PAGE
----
The copolymers may contain between 99% and 20% by weight of diene units and between 1% and 80% by weight of vinyl aromatic units. The elastomers may have any microstructure, which is a function of the polymerization conditions used, in particular of the presence or absence of a modifying and/or randomizing agent and the quantities of modifying and/or randomizing agent used. The elastomers may for example be block, statistical, sequential or microsequential elastomers, and may be prepared in dispersion or in solution; they may be coupled and/or starred or alternatively functionalised with a coupling and/or starring or functionalising agent.
  • [0039]
    Polybutadienes are suitable, for example those having a content of 1,2-units of between 4% and 80%, or those having a cis-1,4 content of more than 80%, polyisoprenes, butadiene-styrene copolymers, and those having a styrene content of between 5% and 50% by weight, butadiene-isoprene copolymers, including those having an isoprene content of between 5% and 90% by weight, isoprene-styrene copolymers and those having a styrene content of between 5% and 50% by weight.
  • [0040]
    In summary the diene elastomer of the composition according to the invention may be selected from the group of highly unsaturated diene elastomers which consists of polybutadienes (BR), polyisoprenes (IR), natural rubber (NR), butadiene copolymers, isoprene copolymers and mixtures of these elastomers.
  • [0041]
    Such copolymers may also be selected from the group which consists of butadiene-styrene copolymers (SBR), butadiene-isoprene copolymers (BIR), isoprene-styrene copolymers (SIR) and isoprene-butadiene-styrene copolymers (SBIR).
  • [0042]
    The compositions of the invention may contain a single diene elastomer or a mixture of several diene elastomers, the diene elastomer or elastomers possibly being used in association with any type of synthetic elastomer other than a diene elastomer, or even with polymers other than elastomers, for example thermoplastic polymers.
  • [0043]
    Ultra-accelerators
  • [0044]
    Rubber compositions which are intended for use as cushion gum, and those used as repair mixes, must present rapid curing at low temperatures with high yields. Therefore, in addition to vulcanization accelerators, ultra-accelerators are added to the composition. One classification of accelerators is as follows:
    Relative Vulcanization
    Type Time at 284° F. Examples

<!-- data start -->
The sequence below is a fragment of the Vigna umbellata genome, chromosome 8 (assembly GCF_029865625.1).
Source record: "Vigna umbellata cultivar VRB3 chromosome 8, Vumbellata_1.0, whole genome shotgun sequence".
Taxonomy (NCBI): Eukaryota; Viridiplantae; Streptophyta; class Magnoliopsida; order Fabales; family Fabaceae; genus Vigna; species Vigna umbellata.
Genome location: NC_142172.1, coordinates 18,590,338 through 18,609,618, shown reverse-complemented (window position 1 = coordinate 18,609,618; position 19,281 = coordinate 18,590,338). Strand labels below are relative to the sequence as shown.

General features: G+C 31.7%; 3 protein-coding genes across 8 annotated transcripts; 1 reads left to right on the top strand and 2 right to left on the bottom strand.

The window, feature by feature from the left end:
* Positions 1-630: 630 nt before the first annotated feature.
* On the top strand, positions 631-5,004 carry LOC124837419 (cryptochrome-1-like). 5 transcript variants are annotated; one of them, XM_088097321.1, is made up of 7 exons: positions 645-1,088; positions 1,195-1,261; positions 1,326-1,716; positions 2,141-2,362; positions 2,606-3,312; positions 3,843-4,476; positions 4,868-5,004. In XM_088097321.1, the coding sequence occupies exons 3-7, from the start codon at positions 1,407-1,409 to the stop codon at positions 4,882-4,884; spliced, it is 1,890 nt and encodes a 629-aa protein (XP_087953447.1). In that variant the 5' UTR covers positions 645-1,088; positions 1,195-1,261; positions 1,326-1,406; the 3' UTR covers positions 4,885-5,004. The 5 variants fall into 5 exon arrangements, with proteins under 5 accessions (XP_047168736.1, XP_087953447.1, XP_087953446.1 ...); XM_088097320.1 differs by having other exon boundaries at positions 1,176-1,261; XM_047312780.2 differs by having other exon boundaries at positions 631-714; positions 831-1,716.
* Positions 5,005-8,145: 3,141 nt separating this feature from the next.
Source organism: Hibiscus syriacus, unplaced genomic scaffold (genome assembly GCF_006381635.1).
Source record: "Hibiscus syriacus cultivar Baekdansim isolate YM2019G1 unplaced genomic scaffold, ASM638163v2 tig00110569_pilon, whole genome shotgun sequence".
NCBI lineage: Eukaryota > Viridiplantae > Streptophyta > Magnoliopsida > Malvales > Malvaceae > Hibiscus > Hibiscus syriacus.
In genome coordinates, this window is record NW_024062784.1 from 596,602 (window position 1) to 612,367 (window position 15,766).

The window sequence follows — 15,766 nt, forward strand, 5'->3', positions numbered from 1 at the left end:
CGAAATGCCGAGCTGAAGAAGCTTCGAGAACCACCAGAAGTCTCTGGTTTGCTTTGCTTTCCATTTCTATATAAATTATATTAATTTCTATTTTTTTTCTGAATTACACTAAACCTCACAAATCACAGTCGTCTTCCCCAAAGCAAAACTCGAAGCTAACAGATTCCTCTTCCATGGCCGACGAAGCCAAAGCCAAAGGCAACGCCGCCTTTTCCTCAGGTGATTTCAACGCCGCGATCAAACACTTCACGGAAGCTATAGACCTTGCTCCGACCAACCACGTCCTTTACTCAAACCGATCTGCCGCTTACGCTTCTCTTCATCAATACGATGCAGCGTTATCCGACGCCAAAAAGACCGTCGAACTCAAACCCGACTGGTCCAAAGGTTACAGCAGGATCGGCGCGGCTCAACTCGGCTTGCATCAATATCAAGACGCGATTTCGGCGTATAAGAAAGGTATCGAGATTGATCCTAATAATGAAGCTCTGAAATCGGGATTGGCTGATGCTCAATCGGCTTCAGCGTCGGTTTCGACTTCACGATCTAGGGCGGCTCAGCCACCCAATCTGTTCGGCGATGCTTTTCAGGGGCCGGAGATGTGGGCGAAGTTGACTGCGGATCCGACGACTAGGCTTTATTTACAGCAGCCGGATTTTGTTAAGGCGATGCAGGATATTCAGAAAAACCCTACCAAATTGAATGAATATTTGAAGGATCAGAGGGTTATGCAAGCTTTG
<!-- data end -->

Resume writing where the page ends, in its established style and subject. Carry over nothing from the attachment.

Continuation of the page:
Slow 90-120 minutes Aniline
    Moderately fast Circa 60 min Diphenylguanidine
    Hexamethylene tetramine
    Fast Circa 30 min Mercaptobenzothiazole
    Benzothiazyl disulfide
    Ultra-accelerators Several minutes Thiurams
    Dithiocarbamates
    Xanthates

    H. L. Stephans in “The Compounding and Vulcanization of Rubber”, Chapter 2, Rubber Technology 3rd edition, edited by Maurice Morton, 1987, incorporated herein by reference.
  • [0045]
    Suitable vulcanization ultra-accelerators include thiurams, xanthates, dithiocarbamates, dithiophosphates, and combinations thereof. More specifically, these include, but are not limited to:
    • tetramethylthiuram monosulphide (TMTM), tetramethylthiuram disulphide, tetraethylthiuram disulfide (TETD), tetrabenzylthiuram disulfide (TBzTD)
    • zinc isopropyl xanthate (ZIX), sodium isopropyl xanthate (SIX), zinc butyl xanthate (ZBX), dibutyl xanthogen disulfide, diethyl xanthogenate, diisopropyl xanthogen disulfide, diisobutyl xanthogen disulfide,
    • zinc-N-dimethyl-dithiocarbamate (ZDMC), zinc-N-diethyldithiocarbamate (ZDEC), zinc-N-dibutyl-dithiocarbamate (ZDBC), zinc-N-ethylphenyl-dithiocarbamate (ZEBC), zinc-N-pentamethylene dithiocarbamate (ZPMC), Piperidine pentamethylene dithiocarbamate (PPD), Sodium diethyl dithiocarbamate (SDC)
    • copper diisopropyl dithiophosphate, zinc-O-,O-di-n-butylphosphorodithioate
  • [0050]
    Other suitable accelerators may be used in the rubber composition, such as: thiazoles, sulphenamides, guanidines, thiourea derivatives, amine derivatives, and combinations thereof. These include, but are not limited to: benzothiazyl-2-cyclohexyl sulphenamide (CBS), benzothiazoyl-2-tert.-butyl sulphenamide (TBBS), 2-mercaptobenzothiazole (MBT), zinc or sodium salt of 2-mercaptobenzothiazole (ZMBT), benzothiazyl-2-sulphene morpholide (MBS), benzothiazyldicyclohexy-1 sulphenamide (DCBS), diphenyl guanidine (DPG), Triphenyl guanidine (TPG), diorthotolyl guanidine (DOTG), o-tolylbigaunide (OTBG), ethylene thiourea (ETU), diethylthiourea (DETU), diphenyl thiourea (DPTU), benzothiazole disulfide (MBTS), hexamethylene tetramine (HMT), ethylidene aniline (EA), and mixtures thereof.